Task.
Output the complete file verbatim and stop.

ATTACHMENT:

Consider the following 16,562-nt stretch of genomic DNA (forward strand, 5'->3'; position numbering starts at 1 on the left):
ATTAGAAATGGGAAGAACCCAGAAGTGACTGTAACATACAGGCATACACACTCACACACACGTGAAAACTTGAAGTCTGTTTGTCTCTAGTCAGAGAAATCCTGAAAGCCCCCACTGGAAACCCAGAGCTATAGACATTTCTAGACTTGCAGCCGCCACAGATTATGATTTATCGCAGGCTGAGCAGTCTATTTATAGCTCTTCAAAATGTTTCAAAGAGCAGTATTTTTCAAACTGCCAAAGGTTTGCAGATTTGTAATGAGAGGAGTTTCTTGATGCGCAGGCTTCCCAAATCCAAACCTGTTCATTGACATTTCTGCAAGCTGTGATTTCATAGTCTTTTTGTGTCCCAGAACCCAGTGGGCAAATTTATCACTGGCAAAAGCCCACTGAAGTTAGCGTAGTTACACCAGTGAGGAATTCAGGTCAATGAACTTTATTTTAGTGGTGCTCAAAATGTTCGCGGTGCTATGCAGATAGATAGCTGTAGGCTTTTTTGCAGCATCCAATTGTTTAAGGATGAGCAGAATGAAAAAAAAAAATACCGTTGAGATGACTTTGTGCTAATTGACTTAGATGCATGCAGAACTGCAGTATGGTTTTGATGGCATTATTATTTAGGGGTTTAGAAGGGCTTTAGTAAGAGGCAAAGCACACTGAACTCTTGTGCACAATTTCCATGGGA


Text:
Consider the following 16,562-nt stretch of genomic DNA (forward strand, 5'->3'; position numbering starts at 1 on the left):
ATTAGAAATGGGAAGAACCCAGAAGTGACTGTAACATACAGGCATACACACTCACACACACGTGAAAACTTGAAGTCTGTTTGTCTCTAGTCAGAGAAATCCTGAAAGCCCCCACTGGAAACCCAGAGCTATAGACATTTCTAGACTTGCAGCCGCCACAGATTATGATTTATCGCAGGCTGAGCAGTCTATTTATAGCTCTTCAAAATGTTTCAAAGAGCAGTATTTTTCAAACTGCCAAAGGTTTGCAGATTTGTAATGAGAGGAGTTTCTTGATGCGCAGGCTTCCCAAATCCAAACCTGTTCATTGACATTTCTGCAAGCTGTGATTTCATAGTCTTTTTGTGTCCCAGAACCCAGTGGGCAAATTTATCACTGGCAAAAGCCCACTGAAGTTAGCGTAGTTACACCAGTGAGGAATTCAGGTCAATGAACTTTATTTTAGTGGTGCTCAAAATGTTCGCGGTGCTATGCAGATAGATAGCTGTAGGCTTTTTTGCAGCATCCAATTGTTTAAGGATGAGCAGAATGAAAAAAAAAAATACCGTTGAGATGACTTTGTGCTAATTGACTTAGATGCATGCAGAACTGCAGTATGGTTTTGATGGCATTATTATTTAGGGGTTTAGAAGGGCTTTAGTAAGAGGCAAAGCACACTGAACTCTTGTGCACAATTTCCATGGGA